I was talking to a good friend this morning. During the conversation continued I started to reminisce about a monk I cared for when I was the infirmirian here at the Monastery of the Holy Spirit.

He was a priest named Edmund, a very unusual man by any ones estimation. Many years ago, in the mid 70s, our abbot used to say he looked liked Gandalf from J.R.R. Tolkien’s book The Hobbit. Maybe, he did have a wizardly look about him. He was about 5’4” inches tall, if that. Gandalf seemed to me in my imagination to be 6’5” — so I did not agree. Yet there was something magical about this little, wise, man.

Edmund was a true man of prayer, as well as an artist in a Zen-like manner. He could take a rock, a leaf, and a stick and then arrange them in such a way that that arrested my eye. He also had a very dry sense of humor.

Forty years ago Edmund was the Master of Ceremonies for our yearly celebration at the Monasteru for those celebrating their 25th or 50th, or higher, anniversaries. He had us all laughing loudly and long as as told stories and shared memories of those we were honoring.

He spent his last years in our infirmary. He was diagnosed with Alzheimer’s, along with some spinal issues he had to be kept in our medical wing. One of his great loves was Gershwin’s song “Summertime” sung by Billy Holiday. His eyes would beam and cry, all at once, when he heard this sung. Some poignant memories, perhaps? He played the violin when younger and no doubt frequented jazz bars where Gershwin was surely played.


Though he was small, he could eat for three large one. One day he rolled up in his wheelchair and complained he didn’t receive any lunch and was starving. He had had lunch just 30 minutes earlier, a big one, as a matter of fact. And I could not convince him otherwise.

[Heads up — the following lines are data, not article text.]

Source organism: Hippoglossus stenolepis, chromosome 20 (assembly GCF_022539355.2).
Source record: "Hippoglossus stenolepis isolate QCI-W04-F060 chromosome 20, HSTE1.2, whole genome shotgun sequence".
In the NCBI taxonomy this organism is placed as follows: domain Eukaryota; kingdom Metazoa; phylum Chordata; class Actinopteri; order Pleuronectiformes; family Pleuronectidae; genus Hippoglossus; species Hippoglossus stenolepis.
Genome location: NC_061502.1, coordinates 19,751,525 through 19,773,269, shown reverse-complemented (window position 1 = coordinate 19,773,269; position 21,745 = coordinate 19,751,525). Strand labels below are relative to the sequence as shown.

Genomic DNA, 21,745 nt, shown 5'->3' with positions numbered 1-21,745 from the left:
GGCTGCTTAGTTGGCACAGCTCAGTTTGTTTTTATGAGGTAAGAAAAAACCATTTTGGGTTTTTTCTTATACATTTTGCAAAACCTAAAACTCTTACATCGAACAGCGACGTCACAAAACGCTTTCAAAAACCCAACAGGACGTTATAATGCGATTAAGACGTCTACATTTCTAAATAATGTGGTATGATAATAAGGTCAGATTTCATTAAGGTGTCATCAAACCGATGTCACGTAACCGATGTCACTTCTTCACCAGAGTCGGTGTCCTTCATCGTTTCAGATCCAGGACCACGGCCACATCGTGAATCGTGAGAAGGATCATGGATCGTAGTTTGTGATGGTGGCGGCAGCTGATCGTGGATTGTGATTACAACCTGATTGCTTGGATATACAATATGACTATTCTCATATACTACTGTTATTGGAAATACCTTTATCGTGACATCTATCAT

So I asked Philip, another monk in our infirmary, to please let Edmund know that he had just ate. Philip looked at Edmund and then at me and said, “No,” they had not eaten lunch yet. So I had to make them another lunch. I’m no sure if it was a joke or not, but moments like that made my job easier: Humor is such a godsend.

Edmund also was very wise and his dementia did not lessen that. One day I was joking with him and asked,

“Edmund, you seem to be hanging on: you are in no rush to die are you?”

He looked up at me and responded with a very simple answer, much like one of his arrangement with a stone, leaf, and stick,

“Mark, we are each here for such a short time, we need to hang on as long as possible”.

That simple statement has stayed with me for the last ten years, I can’t forget it. I guess it was something I needed to hear at that time.

Edmund loved his life before he became ill, and he continued to love it after, even when things got rough for him. He did have his bad days, but his good ones far outnumbered them. When he died, it was like a ripe piece of fruit gently falling from a tree. His was a life well lived and he was greatly loved and I still miss him.

I have a lot of inner darkness, demons, that grace, my faith and love of God have kept at bay. That day, the seed that Edmund dropped into my heart, continues to grow and spread. For as I age, I know ever more deeply how precious each moment is, even the bad ones — “we are each here for such a short time.”